...they can get over overcome that objection or get better when that comes up, as opposed to just like focus on the deals, focus on the forecast, and I think it it's really important to figure out what they're spending their time on. So, for example, at drift we were constantly rolling out new tools. Every tool that we rolled out the reps, no one logged in and they were like. You realize that you just gave us five tools to learn and to implement and I don't have the time or energy to do that. So figuring out what's getting in their way and how you can minimize that that noise is really important and it also gives you the opportunity to build their trust in your ability to help them, especially when you're identifying areas of improvement, gaps in their process and taking the time and over it's really just about listening. You mentioned that the one thing that you can always that always bears improvement is the discovery process. Elaborate on that. Yes, I don't care your a hundred million in revenue, you're crushing it, I guarantee. There are reps that are just still failing at the discovery process and and it's maybe because I am spending a lot of time listening to calls, but you miss the opportunity to dig deeper and identify what I call like a golden nugget really early on on calls and discovery is super important to identify how you can position the value of the product, how you can actually help your prospect and reps need to always be working on discovery and you see even your top reps get super comfortable because they're your top rep and they start to skied over some questions and they miss the pain. They can't tie value back, and it's something that I will always be working on with my team. One of the experiences I had sort of to your last point, your last coming about time value back, is sometimes when I've been teaching discovery or trying to coach reps or...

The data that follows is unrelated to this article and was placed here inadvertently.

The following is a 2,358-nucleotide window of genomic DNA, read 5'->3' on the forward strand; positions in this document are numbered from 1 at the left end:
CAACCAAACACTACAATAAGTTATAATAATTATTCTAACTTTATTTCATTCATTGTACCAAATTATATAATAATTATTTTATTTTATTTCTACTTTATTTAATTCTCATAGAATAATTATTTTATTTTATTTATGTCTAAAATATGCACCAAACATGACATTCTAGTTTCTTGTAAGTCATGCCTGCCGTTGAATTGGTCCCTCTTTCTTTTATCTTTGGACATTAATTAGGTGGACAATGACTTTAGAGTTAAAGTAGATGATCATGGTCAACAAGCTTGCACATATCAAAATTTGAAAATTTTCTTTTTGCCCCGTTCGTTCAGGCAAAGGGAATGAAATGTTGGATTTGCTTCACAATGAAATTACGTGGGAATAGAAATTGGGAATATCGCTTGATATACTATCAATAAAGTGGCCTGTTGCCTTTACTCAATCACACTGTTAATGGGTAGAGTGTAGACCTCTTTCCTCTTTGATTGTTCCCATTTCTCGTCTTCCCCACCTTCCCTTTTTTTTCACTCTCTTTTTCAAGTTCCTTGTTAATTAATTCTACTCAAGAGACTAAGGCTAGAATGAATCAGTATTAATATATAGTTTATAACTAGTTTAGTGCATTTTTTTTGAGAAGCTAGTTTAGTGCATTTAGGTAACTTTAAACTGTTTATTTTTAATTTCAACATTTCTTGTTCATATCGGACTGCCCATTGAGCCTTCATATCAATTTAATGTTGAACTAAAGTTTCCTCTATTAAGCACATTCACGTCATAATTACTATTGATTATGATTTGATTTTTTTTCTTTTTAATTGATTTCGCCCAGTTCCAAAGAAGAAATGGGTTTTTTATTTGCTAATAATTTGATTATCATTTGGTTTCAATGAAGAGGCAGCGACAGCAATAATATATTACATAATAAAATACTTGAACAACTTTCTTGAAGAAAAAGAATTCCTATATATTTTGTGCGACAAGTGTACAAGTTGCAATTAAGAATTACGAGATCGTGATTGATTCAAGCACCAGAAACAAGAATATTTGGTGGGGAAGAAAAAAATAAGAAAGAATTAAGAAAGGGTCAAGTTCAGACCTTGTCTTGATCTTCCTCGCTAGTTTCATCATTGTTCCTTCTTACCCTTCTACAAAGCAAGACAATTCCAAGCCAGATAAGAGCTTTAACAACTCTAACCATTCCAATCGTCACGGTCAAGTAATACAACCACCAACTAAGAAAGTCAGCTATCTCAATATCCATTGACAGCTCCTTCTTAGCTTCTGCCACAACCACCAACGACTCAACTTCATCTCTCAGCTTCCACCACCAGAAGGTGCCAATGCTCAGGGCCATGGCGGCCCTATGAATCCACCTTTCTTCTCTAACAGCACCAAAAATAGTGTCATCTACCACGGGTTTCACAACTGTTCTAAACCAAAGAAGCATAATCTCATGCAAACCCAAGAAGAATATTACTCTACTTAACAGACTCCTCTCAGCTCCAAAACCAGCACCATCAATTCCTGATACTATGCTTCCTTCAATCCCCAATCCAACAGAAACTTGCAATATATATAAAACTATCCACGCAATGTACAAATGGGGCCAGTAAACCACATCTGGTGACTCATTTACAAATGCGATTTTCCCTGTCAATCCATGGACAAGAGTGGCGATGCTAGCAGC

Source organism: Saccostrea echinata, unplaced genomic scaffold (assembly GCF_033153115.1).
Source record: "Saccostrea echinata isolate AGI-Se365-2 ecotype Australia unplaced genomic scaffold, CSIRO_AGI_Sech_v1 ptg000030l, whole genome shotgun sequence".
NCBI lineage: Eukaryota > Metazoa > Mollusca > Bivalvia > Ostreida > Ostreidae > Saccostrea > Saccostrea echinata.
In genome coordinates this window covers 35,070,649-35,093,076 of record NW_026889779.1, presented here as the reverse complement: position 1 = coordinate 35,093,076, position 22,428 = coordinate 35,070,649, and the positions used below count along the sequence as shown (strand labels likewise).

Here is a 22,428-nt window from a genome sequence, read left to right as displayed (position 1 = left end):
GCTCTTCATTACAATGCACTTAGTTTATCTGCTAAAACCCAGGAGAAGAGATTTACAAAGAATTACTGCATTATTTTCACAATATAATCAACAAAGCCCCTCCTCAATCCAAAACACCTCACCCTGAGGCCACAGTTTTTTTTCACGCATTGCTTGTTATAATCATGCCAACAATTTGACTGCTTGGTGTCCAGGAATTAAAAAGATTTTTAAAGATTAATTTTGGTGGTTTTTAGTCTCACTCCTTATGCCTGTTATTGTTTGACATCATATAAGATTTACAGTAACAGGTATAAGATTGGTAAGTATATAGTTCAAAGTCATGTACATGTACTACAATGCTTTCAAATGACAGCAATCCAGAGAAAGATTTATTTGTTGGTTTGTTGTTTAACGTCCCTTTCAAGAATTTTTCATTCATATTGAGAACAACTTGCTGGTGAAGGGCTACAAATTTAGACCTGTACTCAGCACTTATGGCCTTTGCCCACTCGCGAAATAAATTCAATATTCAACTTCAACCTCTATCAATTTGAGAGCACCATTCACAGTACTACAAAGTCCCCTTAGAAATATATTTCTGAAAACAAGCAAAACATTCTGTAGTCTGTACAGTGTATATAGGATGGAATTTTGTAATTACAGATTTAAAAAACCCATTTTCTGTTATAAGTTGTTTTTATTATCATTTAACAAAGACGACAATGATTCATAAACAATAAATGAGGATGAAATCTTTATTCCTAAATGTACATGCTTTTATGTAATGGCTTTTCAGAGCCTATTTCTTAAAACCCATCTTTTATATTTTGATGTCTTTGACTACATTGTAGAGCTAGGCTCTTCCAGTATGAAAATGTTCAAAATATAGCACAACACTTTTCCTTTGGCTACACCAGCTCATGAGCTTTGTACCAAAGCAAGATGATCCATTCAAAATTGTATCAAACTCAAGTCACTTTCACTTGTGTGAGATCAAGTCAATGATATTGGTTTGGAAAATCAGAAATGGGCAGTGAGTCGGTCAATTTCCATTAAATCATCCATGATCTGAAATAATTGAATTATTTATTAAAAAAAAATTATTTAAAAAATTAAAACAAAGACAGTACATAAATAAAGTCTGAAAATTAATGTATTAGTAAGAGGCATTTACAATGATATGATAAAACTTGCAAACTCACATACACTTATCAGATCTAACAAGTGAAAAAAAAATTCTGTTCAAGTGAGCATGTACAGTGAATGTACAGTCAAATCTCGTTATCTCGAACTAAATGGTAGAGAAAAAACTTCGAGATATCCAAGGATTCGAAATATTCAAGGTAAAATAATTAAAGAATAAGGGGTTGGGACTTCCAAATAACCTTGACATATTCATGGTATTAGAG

...my or just been part of teams that have been doing it, we spend so much time talking about asking effective questions that you hear reps on the phone and they they just they start asking so many questions and you could tell they lose the threads somewhere in them all the conversation and they're not sure how to take any of these answers and relate them back to the product, tying it back to value. How do you how do you coach people to do that? That's a question. That's what I'm dealing with today. I think it's narrowing it down and not asking it's almost like less is more, especially if you get a metric. You get one metric, focus on that one metric, dig a little deeper and then identify in our demo. Like you, it could go it could be a ten minute demo where you can get to the Aha moment or you can be showing someone forty five minutes of Duli but without actually identifying that core metric or pain point. It's really hard. So once you get one one thing really early on, stop there, ask a few more questions, know that you have amor at the end of the call or at the end of the sales process to throw back at them. That is easier said than done, though, and I've seen it with my reps, for example, just at a call yesterday. Had unbelievable metrics and just didn't know where to go from there. And it's the it's practice makes perfect and identifying. Okay, what else could you have asked with this one metric? You got the pain, ask the two or three more open ended questions and then go to the part of our platform that ties back to that and then that's it, because people don't want to be on a pain funnel call for for fifty minutes where you're just drilling them with questions, and then that you lose them in the demo because people's attention spans are very short. So try and less is more, short and sweet. Yeah. Also, the other thing is that people are aware, you know, especially for your tool right, because you're probably set up selling to heads of sales, enablement or crows or vpieces of sales. They are acutely aware of when it's a rep...